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24 January 2020

Chinese New Year – celebrating family

Chinese New Year is cause for big celebrations in Melbourne each and every year.

Festivals and special events can be found left right and centre with celebratory music, dance and delicious food.

But there is more behind Chinese New Year than going out to celebrate – in fact, spending time with family is a significant part of the celebration.

Family of four cooking together for Lunar New Year 

Chinese New Year is the cause of the largest human migration in the world.

Families living in China are often separated by long distances due to work commitments, but the two-week Chinese New Year holiday gives families the opportunity to come together as one.

Families spend time cooking traditional foods for magnificent feasts, and playing games together in celebration.

Maybe we can take inspiration from this for our multicultural Chinese New Year celebrations with our loved ones?

5 things you can do with your family to celebrate Chinese New Year 

The wonderful thing about Australia and in particular, Melbourne, is our ethnic diversity and how enthusiastically we embrace the foods and traditions of different cultures.

Here are some suggestions for how you can spend Chinese New Year for some quality time with your family:

  1. Cook a traditional Chinese dish with the kids
    Dumplings are a great option - find a recipe here: Chinese Pork Dumplings

  2. Make handmade lanterns with the family
    Here’s one example from the Origami Resource Centre.
     
  3. Exchange red envelopes with nice messages inside
    It is tradition for adults to give children red envelopes with money inside for Chinese New Year, but for a more impactful and meaningful experience try this:
    Buy or make a red envelope for each family member, then cut out strips of paper to write messages on. Each family member then writes a nice message or compliment about every other member in the family, then these messages are put into their respective envelopes. When everyone’s finished, the envelopes are distributed and each family member is left with heart-warming messages to read and look back on.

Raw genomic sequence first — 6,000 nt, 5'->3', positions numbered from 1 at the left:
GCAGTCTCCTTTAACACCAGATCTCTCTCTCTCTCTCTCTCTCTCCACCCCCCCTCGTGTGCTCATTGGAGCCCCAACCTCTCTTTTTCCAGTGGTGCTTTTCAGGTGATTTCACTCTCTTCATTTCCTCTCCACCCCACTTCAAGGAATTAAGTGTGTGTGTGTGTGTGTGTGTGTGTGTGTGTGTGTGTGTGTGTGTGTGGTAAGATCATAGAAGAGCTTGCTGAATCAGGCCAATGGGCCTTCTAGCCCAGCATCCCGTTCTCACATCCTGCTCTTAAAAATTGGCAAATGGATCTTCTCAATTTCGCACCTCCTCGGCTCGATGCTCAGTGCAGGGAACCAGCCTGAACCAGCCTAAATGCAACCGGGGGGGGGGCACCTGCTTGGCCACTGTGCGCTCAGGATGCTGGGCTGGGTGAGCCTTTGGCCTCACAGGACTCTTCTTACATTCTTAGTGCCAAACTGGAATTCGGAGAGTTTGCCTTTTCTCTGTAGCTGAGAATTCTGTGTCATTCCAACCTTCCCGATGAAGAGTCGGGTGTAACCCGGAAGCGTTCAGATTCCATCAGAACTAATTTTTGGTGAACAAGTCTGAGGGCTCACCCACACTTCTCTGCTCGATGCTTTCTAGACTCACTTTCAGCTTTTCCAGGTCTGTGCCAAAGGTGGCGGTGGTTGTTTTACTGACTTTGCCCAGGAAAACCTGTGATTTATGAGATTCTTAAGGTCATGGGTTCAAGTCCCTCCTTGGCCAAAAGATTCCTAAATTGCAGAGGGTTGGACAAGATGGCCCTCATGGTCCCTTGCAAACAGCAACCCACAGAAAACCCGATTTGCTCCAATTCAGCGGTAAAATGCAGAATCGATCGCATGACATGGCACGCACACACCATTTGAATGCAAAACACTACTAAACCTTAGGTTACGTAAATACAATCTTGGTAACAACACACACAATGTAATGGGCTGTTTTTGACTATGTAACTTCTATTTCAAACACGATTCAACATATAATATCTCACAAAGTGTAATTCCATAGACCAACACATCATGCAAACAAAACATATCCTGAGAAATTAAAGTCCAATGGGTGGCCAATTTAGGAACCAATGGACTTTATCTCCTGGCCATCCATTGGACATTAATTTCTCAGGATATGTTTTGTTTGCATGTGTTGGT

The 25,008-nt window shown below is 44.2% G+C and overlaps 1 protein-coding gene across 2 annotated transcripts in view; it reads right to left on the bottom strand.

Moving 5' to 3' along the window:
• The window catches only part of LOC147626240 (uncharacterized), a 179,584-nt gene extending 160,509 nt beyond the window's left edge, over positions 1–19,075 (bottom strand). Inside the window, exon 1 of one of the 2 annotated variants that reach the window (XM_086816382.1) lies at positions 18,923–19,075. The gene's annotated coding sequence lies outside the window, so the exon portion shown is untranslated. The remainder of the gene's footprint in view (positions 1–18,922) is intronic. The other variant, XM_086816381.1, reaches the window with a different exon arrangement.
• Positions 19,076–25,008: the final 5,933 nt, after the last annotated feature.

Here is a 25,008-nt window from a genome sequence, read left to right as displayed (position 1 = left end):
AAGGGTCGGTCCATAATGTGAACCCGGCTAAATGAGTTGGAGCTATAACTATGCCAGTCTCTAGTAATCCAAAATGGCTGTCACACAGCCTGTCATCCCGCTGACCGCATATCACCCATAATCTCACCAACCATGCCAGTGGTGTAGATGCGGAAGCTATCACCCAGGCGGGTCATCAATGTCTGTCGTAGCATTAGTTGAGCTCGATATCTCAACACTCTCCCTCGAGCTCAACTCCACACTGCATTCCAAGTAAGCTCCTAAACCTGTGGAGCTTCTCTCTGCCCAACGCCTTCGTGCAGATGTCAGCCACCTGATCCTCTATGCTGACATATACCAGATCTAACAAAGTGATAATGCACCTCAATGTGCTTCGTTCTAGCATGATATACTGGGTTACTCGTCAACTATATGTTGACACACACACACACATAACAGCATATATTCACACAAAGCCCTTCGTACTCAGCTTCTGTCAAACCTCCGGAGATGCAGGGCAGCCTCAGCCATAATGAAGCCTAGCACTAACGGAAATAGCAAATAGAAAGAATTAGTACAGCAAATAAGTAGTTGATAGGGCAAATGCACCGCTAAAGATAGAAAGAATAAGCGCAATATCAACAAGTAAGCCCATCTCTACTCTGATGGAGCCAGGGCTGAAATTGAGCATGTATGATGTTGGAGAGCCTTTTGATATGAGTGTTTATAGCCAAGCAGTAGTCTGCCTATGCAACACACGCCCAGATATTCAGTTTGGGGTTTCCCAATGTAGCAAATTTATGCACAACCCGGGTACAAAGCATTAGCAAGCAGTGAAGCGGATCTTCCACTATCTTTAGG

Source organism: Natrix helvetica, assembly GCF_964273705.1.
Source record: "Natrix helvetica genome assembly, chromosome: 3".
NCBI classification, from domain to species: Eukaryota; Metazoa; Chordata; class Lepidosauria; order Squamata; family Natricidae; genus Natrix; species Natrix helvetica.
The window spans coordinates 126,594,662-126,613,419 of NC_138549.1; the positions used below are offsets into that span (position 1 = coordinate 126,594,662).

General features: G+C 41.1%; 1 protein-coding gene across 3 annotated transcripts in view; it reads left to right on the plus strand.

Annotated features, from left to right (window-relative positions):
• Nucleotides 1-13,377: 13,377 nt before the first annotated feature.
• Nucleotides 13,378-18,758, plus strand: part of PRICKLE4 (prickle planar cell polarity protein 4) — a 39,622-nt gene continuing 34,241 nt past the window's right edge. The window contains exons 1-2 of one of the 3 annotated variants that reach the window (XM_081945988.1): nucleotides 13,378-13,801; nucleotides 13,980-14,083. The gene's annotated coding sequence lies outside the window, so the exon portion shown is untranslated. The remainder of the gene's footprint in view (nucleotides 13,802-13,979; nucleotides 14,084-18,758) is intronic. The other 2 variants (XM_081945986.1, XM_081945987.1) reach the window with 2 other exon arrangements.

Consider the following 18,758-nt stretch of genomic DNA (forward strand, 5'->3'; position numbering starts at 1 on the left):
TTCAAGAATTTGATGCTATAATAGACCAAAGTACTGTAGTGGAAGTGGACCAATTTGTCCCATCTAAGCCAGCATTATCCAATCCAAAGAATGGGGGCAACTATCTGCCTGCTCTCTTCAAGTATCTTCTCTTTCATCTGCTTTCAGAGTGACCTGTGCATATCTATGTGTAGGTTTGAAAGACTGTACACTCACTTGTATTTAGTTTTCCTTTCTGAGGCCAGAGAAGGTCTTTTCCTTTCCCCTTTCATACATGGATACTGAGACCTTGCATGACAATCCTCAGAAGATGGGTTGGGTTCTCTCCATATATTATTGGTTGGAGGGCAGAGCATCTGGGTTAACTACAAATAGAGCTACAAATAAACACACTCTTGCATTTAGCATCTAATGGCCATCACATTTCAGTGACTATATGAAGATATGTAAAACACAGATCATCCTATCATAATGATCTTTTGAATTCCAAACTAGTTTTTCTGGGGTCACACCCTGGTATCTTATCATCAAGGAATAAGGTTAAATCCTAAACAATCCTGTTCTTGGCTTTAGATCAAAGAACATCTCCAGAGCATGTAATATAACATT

4. Reunite with distant family or friends 
    Whether you’ve just been too busy to catch up or you live far away from each other, take the opportunity to organise a catch up with a relative or friend you haven’t seen in a while. You might even consider a video call for those who live interstate or overseas, or commit to a fortnightly call to catch up with one another.

  5. Give old clothes a new life
    Chinese New Year is traditionally when children would get new or mended clothes. Instead, find a few items of old or unwanted clothing and work together with your kids to give them a new look – tie dye is a great example for this! Here are two websites to get you started: How to Tie Dye an Old White Shirt and How to Tie Dye Shirts 10 Ways

 

However you decide to celebrate Chinese New Year, we hope you’ll be able to spend quality time with loved ones - and maybe even teach them about some customary Chinese New Year traditions! 

 

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